But these kinds of transactions often clash with local laws designed to prevent people from turning homes into places of business. “I think what we’re seeing is a reaction that the sharing economy doesn’t fit the traditional legal frameworks,” Orsi says. “Some of the reaction, like New York wanting to ban Airbnb activities, are too extreme.”

There are ways to make it work, Orsi says. She suggests that cities consider allowing residents to have paid guests for a limited number of days per year and collect an occupancy tax. But she also believes homeowners and renters have a right to share through “accessory use,” a zoning term that refers to the ways people customarily and incidentally make use of their homes.

In the case of Antoinette Wonsey in Chicago, police believed she was using her home for more than just incidental use based on the number of people seen coming and going from the residence. “There’s good money in it,” says Wonsey, who rents out three bedrooms, which include bunk beds.

Police were tipped off because they saw many of Wonsey’s guests wandering in the South Side neighborhood where she lives, an area that doesn’t get many outside visitors. Officers cited her for operating a hotel without a business license.

After getting her citation, Wonsey said a lawyer from Airbnb called and they talked, but there wasn’t much he could do from San Francisco. “I don’t know what they could have done. You have to go by the laws of the land where you are,” she says.

David Staudacher, information coordinator for Chicago’s Office of Consumer Protection and Business Affairs, says the city has received complaints about Airbnb and has issued tickets to people renting the spaces without a business license. He did not provide the exact number, however.

Staudacher says a license is required for short-term vacation rentals, and the residence must contain six or fewer rooms for rent. The license costs $250 for two years, and the city’s 4.5 percent tax applies.

In addition, renters are required to obtain fire, hazard, liability and general commercial liability insurance, as well as maintain current guest registration records.


Changing the laws to make room for a sharing economy may make the most sense. “These are early signs that we have a lot of work to do,” Orsi says. “All cities will have to look at their own policies about short-term rentals. How much is too much? How much do they charge in taxes? Do they want to regulate safety? I think every city is going to need to do that on its own.”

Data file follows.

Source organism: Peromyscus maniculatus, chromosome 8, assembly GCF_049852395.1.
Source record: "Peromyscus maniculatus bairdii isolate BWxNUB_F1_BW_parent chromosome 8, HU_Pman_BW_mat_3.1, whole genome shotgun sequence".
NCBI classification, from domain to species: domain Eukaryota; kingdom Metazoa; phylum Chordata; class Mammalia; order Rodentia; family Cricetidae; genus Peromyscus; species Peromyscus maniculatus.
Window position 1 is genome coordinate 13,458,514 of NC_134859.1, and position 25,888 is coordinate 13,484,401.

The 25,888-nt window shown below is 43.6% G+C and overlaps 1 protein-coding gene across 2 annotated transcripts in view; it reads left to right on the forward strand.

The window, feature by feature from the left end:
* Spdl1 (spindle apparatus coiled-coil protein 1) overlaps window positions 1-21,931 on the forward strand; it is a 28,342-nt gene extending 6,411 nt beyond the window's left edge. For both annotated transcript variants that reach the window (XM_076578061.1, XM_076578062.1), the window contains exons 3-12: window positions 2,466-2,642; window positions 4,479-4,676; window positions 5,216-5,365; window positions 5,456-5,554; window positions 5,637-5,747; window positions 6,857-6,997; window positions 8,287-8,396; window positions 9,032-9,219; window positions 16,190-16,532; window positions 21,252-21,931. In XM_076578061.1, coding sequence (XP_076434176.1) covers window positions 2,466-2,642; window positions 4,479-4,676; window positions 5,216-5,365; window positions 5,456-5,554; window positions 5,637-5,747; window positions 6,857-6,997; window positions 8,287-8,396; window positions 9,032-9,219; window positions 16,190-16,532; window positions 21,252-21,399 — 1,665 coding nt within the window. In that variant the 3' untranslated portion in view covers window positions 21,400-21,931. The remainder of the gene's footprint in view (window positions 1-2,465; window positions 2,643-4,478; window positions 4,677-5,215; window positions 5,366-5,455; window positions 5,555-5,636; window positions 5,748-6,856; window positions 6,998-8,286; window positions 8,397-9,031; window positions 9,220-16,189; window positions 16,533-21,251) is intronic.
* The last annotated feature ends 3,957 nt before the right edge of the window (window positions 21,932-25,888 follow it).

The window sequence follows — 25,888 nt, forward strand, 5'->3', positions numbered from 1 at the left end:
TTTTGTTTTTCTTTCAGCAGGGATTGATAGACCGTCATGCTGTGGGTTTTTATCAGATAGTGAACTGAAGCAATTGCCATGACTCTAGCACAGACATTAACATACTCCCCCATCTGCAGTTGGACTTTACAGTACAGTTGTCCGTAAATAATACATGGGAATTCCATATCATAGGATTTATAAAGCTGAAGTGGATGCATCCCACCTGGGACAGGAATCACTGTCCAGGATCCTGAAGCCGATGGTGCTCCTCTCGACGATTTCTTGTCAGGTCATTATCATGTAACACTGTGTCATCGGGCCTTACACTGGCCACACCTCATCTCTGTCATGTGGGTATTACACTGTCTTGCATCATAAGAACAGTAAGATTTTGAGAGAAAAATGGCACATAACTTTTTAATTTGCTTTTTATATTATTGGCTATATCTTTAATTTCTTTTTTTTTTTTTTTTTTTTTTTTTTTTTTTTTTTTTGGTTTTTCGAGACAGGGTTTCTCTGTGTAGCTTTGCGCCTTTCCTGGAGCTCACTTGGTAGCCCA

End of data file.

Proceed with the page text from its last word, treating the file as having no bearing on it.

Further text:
Orsi points to San Francisco, where city officials seem to have an open mind in working with Airbnb. In fact, Board of Supervisors president David Chiu has reached out to Airbnb to help resolve some of the issues. As a result, Airbnb has said it’s willing to help collect occupancy taxes in San Francisco, as well as in New York City.

Amy Chan, a legislative aide to Chiu, says there are many competing interests, and they have had meetings with residents, property owners, officials from Airbnb, and representatives of the hotel and tourism industries. “We’re trying to create legislation to allow for some flexibility and thinking about how to improve enforcement and come to a solution that is fair,” she says.

Chan says the city doesn’t need to go so far as to ban short-term rentals. “Short of saying we’re going to shut down the activity, we’re asking whether there can be parameters that will allow it to exist,” she says.

For Dannen in New York, those parameters don’t matter at the moment. After moving from his three-bedroom apartment in Brooklyn, Dannen decided to end his short-term rental business with Airbnb.

“I have a studio and live in Brooklyn Heights. It’s not as popular as the other location,” he says. Renting “doesn’t fit my lifestyle anymore. I like this apartment and don’t want to get kicked out.”

This article originally appeared in the April 2014 issue of the ABA Journal with this headline: “Guest Wrong: Website raises legal questions about homeowners and tenants hosting travelers.”